I’m inspired by a lot of authors, but I like to list James K. Morrow as a big inspiration. He’s the author of satirical novels like, “Towing Jehovah” and “City of Truth.” Morrow does a wonderful job of taking some pretty heavy subject matter, like, ‘What would happen if God died and fell into the ocean?’ and making it funny – really, really funny – but also making the stories very insightful and thought-provoking.
My books are pretty light on the surface, but in each one, the main character is wrestling with some pretty heavy stuff. Sense of self and self-worth, defining their purpose and place in the world, and so on. I often refer back to Morrow’s works when I’m trying to find the right balance between humor and gravity.
As an independent author, you have the freedom to pursue the stories you want to write and have complete control over your work. What do you find most enjoyable about the creative process?
I love the first draft. I always plot out the main story arc and summarize the story before I start that draft. Then, after I get started, my earlier plans go out the window. The first draft is a chance to let my brain surprise me. Over the years, I’ve learned I have some pretty odd stuff in my brain…
Are there any drawbacks to being an independent author and how do you overcome them?
There are lots of drawbacks. Lots and lots and lots.
First, indies tend to lack some really important resources when they get started. A decent publisher will usually have good editors and cover designers to work with, a platform to promote and market the work, established distribution, etc. Indies don’t have any of that… at first. But over time, you can develop those relationships. If you’re diligent, you can find an editor you really enjoy partnering with, a cover designer whose work you love, book stores that will happily sell your books, and more.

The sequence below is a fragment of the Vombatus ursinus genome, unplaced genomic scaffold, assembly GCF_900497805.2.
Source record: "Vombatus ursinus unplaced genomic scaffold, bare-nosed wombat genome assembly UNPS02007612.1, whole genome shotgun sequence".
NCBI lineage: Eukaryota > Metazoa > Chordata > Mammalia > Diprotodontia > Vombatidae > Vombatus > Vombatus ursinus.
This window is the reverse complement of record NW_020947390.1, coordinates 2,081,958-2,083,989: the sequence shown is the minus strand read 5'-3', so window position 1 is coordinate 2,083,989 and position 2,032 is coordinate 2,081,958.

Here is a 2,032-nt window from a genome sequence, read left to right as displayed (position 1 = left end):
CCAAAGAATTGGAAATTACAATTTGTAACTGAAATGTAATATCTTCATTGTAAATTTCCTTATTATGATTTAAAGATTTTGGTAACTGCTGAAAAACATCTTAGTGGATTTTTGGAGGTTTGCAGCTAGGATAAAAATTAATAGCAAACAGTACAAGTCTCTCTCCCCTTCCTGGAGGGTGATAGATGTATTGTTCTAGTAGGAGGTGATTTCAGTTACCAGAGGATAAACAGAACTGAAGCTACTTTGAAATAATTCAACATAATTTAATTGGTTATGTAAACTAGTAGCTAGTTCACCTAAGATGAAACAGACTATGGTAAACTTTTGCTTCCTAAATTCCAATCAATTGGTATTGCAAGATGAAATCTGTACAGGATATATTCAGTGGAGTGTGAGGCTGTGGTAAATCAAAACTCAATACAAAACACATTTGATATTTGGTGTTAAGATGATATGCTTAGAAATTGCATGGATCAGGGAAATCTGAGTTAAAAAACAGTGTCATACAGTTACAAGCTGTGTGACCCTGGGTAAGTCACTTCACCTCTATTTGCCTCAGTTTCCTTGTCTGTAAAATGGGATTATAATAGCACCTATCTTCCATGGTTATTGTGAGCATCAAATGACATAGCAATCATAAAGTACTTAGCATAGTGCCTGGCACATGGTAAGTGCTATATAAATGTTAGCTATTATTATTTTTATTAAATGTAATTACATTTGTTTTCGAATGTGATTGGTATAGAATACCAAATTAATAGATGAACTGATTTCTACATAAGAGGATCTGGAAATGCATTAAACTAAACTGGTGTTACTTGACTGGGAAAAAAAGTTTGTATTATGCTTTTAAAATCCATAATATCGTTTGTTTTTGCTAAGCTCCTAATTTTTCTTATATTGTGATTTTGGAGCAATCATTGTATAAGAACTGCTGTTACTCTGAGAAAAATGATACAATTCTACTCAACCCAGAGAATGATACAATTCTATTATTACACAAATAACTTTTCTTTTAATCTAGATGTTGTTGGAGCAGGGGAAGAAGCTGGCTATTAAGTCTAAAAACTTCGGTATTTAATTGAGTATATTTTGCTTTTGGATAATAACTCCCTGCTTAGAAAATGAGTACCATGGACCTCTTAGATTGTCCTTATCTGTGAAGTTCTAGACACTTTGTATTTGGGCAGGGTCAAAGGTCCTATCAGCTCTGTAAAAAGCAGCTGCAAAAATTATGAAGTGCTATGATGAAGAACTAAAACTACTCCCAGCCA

Second, indies have no name recognition, and no publisher to help get them that recognitions. As I like to say, writing a book is easy. Self-publishing a book is easy. Getting people to know that you wrote and published a book…? Really, really, really hard. The only way to overcome the disadvantage of being unknown is to become known. Write more good books, get them into people’s hands however you can, and then write more good books. Be active on social media and engage with your readers. Attend conferences and conventions and book fairs. Each new fan you find will be there – ready and waiting – when you finish that next book.
What are some obstacles authors face achieving sales in the current market and how have you overcome them?
Any creative person is competing for an ever more precious share of a person’s interest. The average person has maybe 4-5 hours a day to do things they enjoy. Going to the gym or a restaurant or bar. Playing a video game. Watching a movie or TV show. Listening to music on their stereo or going to see a live band. Taking a drive or riding a bike or walking the dog. Having sex. Rock climbing. Spanish lessons.
I’m not just up against other authors. I’m up against all the ways people spend their free time.
How have I overcome that? Ha! I haven’t. It’s a daily struggle. Every book I sell, every review that shows up on Amazon or Goodreads, is a hard-won victory. More than that, though, I always appreciate that when a person chooses to read my book, they’ve chosen that over a hundred other things they could be doing. That’s serious, and authors need to recognize that by putting out the best work they possibly can.
What are you writing now?
I’m finishing up the third book in the Monsters in the Midwest series, Undead Cheesehead. Once that’s complete (late January), I’ll be staring a new series.
Where can readers find your work and where can they find you online?
My books are available on Amazon in ebook and paperback format:
I’m on Facebook at www.facebook.com/swbauthor
Twitter at www.twitter.com/swbauthor
Goodreads at www.goodreads.com/swbauthor